These laws interfere with the publication of authorized scientific and medical books, for no publisher will risk or jeopardize his freedom in the publication of any book where there is a law against its circulation.

The laws interfere with the importation of articles of research and reports from clinics of other countries which would gradually advance the knowledge of the medical profession in this country on this subject. The medical schools are unable today to obtain scientific data from other universities or from laboratories or from scientific research going on in other parts of the world.

These laws interfere with the proper dissemination of this information in many states of the Union where there are laws enabling the physicians to give such advice within their own states. There are today in this country over fifty legally established, medically directed birth control clinics especially designed for the purpose of instructing patients who are entitled to receive such instruction under the law of the state in which they reside. These clinics are distributed throughout twelve states, and this law, section 211, makes it a crime for me or for anyone to send to a mother or sister or relative, poor or diseased as she may be, the address of any of those clinics, several of which may be operating legally in her own state.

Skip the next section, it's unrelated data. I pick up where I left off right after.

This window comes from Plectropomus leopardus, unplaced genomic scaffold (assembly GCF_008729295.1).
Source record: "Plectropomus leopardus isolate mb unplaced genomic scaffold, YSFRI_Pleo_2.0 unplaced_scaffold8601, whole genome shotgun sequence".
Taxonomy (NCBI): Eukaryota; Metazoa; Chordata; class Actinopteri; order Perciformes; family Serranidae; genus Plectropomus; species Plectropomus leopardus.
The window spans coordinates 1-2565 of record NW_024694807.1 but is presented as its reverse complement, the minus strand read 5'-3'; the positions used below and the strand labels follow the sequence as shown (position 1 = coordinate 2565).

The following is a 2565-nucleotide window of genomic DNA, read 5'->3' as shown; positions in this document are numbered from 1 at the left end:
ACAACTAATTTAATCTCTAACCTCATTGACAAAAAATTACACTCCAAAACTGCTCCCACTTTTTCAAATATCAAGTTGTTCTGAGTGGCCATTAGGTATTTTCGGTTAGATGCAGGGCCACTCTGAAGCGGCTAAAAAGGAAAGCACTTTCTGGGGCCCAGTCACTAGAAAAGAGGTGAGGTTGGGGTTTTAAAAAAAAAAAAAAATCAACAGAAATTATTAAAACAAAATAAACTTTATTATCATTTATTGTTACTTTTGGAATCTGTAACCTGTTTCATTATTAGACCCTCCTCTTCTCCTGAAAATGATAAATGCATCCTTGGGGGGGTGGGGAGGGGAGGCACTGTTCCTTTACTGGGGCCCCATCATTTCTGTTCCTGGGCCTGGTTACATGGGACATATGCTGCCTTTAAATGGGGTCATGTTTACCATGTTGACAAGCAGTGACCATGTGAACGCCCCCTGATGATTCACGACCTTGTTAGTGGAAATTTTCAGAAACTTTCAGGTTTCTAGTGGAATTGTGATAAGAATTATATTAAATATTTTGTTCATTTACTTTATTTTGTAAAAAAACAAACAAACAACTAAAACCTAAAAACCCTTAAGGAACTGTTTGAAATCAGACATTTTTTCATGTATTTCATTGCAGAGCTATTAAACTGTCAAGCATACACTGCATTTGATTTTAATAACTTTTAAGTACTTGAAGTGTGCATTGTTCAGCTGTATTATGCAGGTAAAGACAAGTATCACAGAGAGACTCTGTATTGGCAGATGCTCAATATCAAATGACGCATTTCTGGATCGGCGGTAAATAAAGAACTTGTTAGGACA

This law interferes with the transportation of supplies from the manufacturer to the clinics, or from the retail druggist to the doctors operating in their respective states. No one is enabled to send the address of these clinics to anyone else except in violation of the federal law.

Our annual reports covering the work of these clinics carrying data regarding the effect of contraception or describing the articles used by the patients cannot be sent to doctors or to other clinics without a violation of the law.

The bill that was introduced and upon which the committee has not yet acted, requests that certain exceptions be made in this law.

We ask that the section shall not apply to information when published within or without the United States by any governmental agency, medical society, medical school or medical journal, nor to reprints after any such publication.

We ask that it shall not apply to any licensed physician or hospital or clinic when sent by them to any other physician, hospital or clinic. We ask that it shall not apply to anyone who may send the name and address of any physician, hospital, or clinic, where such advice is legally given.